These satellites allows customers to make calls from anywhere in the world. Iridium plans to launch 72 satellites between 2015 and 2017 (66 operational satellites and 6 on-orbit spares), although exactly how many SpaceX will be launching is unknown as Iridium will also be contracting with one or two other launch service providers.
The contract is seen as a huge vote of confidence in newcomer SpaceX, and it is hoped may provide a shot in the arm to the space launch industry in general, which has seen formerly high flyers like Sea Launch fall on hard times.
However, there is a feeling of deja-vu about this. Back in the 1990s, when Iridium was launching its first constellation, it was hoped that a number of competing satellite phone businesses would provide a large customer base that would fuel growth and, thanks to economies of scale, drive down the cost of launching satellites into orbit. It was not to be – the original company that built the current Iridium constellation, which launched in an incredibly short time of 12 months during 1997 and 1998, quickly went bankrupt. The current owners were able to buy the constellation for a fraction of what it cost to build. Competitors, like GlobalStar, also experienced severe financial problems. In part, the problem was that by the time the talk-anywhere satellites had been financed, designed, built, and orbited, an inexpensive terrestrial cell phone network had expanded, tower by tower, over much of the places humans lived, including places where no-one expected cell-phone networks to flourish, like Africa.
The rosy growth predictions for the satellite launch industry evaporated, leading to years of stagnation. Still, Iridium and GlobalStar have managed to establish viable businesses for travelers either going to truly out of the way places and those who can’t or don’t want to deal with hooking up to the local cell phone network. Hopefully history will not repeat itself and more stable pattern of growth for the launch industry will emerge this time around, finally helping to drive down the price tag of getting to orbit.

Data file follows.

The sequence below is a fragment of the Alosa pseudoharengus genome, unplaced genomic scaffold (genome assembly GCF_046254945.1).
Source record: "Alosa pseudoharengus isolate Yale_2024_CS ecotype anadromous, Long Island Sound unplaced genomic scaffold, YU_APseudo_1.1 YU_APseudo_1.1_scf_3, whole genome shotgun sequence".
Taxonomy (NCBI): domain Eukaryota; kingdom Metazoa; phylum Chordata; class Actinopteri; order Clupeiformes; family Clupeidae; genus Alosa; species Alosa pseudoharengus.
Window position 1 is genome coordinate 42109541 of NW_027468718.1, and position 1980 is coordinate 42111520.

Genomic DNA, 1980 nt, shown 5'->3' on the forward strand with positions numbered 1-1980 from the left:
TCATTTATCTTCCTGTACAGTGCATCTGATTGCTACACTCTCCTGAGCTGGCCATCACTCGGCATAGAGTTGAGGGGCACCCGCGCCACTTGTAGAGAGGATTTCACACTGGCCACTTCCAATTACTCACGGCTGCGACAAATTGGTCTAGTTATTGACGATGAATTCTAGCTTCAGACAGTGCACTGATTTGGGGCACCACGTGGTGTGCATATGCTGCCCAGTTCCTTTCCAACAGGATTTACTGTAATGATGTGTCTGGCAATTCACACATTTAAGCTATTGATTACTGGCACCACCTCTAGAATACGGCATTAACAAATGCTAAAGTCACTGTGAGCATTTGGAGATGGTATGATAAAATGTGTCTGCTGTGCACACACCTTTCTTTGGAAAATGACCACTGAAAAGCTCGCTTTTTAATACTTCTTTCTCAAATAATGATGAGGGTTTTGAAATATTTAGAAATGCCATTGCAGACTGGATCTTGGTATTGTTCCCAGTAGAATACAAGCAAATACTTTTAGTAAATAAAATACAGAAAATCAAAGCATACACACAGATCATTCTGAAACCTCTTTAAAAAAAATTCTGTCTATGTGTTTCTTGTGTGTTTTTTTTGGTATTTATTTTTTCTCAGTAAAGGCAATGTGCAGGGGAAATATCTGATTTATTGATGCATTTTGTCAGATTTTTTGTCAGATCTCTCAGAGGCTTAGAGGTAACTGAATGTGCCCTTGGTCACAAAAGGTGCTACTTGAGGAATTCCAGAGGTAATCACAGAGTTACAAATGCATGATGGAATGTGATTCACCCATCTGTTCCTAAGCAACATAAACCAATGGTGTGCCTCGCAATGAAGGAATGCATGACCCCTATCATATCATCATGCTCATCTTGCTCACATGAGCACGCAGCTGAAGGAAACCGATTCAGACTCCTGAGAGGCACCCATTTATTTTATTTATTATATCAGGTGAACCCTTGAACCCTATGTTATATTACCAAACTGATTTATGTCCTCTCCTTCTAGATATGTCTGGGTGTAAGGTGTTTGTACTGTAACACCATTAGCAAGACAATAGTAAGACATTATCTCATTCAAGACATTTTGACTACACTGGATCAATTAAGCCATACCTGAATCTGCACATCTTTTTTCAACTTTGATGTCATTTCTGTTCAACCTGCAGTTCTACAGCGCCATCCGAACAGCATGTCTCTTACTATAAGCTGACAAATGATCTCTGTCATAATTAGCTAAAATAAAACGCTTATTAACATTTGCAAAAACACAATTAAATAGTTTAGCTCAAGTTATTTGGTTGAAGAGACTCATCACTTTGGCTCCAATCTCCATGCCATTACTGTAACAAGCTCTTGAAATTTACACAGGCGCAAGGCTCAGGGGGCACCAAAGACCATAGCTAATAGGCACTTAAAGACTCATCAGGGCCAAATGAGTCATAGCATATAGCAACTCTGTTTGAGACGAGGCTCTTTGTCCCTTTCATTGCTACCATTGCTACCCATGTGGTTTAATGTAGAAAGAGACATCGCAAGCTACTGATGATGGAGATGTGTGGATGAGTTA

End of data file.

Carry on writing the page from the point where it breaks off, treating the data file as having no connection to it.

How Facebook and Google fund global misinformation
The tech giants are paying millions of dollars to the operators of clickbait pages, bankrolling the deterioration of information ecosystems around the world.
DeepMind says it will release the structure of every protein known to science
The company has already used its protein-folding AI, AlphaFold, to generate structures for the human proteome, as well as yeast, fruit flies, mice, and more.
Inside the machine that saved Moore’s Law
The Dutch firm ASML spent $9 billion and 17 years developing a way to keep making denser computer chips.
This is what happens when you see the face of someone you love
The moment we recognize someone, a lot happens all at once. We aren’t aware of any of it.
Get the latest updates from
MIT Technology Review
Discover special offers, top stories, upcoming events, and more.